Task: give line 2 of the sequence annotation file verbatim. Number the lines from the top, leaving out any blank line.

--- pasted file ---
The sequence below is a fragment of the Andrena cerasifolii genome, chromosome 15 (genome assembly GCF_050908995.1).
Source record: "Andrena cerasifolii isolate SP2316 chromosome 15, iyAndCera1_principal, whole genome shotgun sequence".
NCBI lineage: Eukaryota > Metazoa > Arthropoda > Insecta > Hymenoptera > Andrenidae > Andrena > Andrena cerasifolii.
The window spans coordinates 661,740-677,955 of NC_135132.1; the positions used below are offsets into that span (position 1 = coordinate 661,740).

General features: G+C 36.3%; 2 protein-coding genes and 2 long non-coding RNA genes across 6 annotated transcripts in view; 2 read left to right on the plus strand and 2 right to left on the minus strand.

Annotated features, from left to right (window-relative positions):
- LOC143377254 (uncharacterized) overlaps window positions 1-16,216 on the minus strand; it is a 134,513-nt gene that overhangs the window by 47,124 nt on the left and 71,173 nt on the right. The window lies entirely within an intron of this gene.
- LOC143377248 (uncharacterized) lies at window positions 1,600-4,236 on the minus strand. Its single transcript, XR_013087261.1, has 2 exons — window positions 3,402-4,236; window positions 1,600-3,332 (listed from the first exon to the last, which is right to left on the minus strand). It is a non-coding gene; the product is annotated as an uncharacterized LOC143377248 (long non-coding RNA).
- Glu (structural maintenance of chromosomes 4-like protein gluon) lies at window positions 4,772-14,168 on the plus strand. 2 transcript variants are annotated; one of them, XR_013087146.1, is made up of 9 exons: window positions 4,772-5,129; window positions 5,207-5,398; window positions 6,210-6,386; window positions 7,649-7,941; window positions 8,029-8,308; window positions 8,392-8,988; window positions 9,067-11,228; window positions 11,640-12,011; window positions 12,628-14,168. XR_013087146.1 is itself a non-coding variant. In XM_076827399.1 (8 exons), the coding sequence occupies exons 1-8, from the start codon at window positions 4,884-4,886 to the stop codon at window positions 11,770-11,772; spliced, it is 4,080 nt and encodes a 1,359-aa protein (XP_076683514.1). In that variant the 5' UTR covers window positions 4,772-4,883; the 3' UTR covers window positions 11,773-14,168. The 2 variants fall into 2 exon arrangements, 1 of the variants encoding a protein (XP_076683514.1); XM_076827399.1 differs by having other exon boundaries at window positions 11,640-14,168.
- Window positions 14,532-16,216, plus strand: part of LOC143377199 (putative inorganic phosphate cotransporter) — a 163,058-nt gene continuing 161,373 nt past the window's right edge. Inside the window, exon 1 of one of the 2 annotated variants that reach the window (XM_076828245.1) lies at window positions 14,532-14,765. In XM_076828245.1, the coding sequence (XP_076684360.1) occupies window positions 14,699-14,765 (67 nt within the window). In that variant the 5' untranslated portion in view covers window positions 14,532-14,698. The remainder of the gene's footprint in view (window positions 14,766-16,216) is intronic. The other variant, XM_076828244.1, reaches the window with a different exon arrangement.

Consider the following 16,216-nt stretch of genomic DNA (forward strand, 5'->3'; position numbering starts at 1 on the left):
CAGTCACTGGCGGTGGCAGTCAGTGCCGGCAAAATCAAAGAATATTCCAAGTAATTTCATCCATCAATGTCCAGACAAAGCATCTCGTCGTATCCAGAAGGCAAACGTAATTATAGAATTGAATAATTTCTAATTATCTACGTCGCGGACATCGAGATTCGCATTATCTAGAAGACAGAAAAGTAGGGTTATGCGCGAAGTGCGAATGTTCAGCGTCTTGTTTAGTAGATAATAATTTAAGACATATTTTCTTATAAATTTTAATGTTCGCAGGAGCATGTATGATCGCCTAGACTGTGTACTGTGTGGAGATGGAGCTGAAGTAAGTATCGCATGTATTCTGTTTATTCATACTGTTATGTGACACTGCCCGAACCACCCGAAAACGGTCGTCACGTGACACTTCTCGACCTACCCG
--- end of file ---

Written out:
Source record: "Andrena cerasifolii isolate SP2316 chromosome 15, iyAndCera1_principal, whole genome shotgun sequence".